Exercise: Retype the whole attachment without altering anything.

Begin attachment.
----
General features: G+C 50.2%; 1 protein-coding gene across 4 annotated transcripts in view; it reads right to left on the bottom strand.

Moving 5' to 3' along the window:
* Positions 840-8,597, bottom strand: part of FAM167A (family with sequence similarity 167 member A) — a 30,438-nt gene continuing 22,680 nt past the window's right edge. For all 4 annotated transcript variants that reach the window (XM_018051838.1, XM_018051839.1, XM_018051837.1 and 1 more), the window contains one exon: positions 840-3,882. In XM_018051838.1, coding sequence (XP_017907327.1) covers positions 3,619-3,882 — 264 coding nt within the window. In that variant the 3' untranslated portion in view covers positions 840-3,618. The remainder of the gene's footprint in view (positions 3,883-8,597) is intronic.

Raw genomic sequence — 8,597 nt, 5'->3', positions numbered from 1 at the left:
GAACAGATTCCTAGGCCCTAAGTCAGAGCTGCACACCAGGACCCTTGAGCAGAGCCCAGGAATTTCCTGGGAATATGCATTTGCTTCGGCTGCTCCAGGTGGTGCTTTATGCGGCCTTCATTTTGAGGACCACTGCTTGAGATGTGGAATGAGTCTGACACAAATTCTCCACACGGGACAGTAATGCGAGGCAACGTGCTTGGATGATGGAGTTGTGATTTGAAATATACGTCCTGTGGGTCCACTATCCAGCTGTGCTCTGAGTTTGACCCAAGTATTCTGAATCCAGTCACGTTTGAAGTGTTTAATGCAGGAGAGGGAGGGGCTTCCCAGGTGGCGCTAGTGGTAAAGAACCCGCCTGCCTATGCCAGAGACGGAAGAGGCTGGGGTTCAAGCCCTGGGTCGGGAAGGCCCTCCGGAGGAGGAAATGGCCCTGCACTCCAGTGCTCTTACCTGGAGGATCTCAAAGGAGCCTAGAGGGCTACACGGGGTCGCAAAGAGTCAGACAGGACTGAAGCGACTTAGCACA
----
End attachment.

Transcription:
General features: G+C 50.2%; 1 protein-coding gene across 4 annotated transcripts in view; it reads right to left on the bottom strand.

Moving 5' to 3' along the window:
* Positions 840-8,597, bottom strand: part of FAM167A (family with sequence similarity 167 member A) — a 30,438-nt gene continuing 22,680 nt past the window's right edge. For all 4 annotated transcript variants that reach the window (XM_018051838.1, XM_018051839.1, XM_018051837.1 and 1 more), the window contains one exon: positions 840-3,882. In XM_018051838.1, coding sequence (XP_017907327.1) covers positions 3,619-3,882 — 264 coding nt within the window. In that variant the 3' untranslated portion in view covers positions 840-3,618. The remainder of the gene's footprint in view (positions 3,883-8,597) is intronic.

Raw genomic sequence — 8,597 nt, 5'->3', positions numbered from 1 at the left:
GAACAGATTCCTAGGCCCTAAGTCAGAGCTGCACACCAGGACCCTTGAGCAGAGCCCAGGAATTTCCTGGGAATATGCATTTGCTTCGGCTGCTCCAGGTGGTGCTTTATGCGGCCTTCATTTTGAGGACCACTGCTTGAGATGTGGAATGAGTCTGACACAAATTCTCCACACGGGACAGTAATGCGAGGCAACGTGCTTGGATGATGGAGTTGTGATTTGAAATATACGTCCTGTGGGTCCACTATCCAGCTGTGCTCTGAGTTTGACCCAAGTATTCTGAATCCAGTCACGTTTGAAGTGTTTAATGCAGGAGAGGGAGGGGCTTCCCAGGTGGCGCTAGTGGTAAAGAACCCGCCTGCCTATGCCAGAGACGGAAGAGGCTGGGGTTCAAGCCCTGGGTCGGGAAGGCCCTCCGGAGGAGGAAATGGCCCTGCACTCCAGTGCTCTTACCTGGAGGATCTCAAAGGAGCCTAGAGGGCTACACGGGGTCGCAAAGAGTCAGACAGGACTGAAGCGACTTAGCACA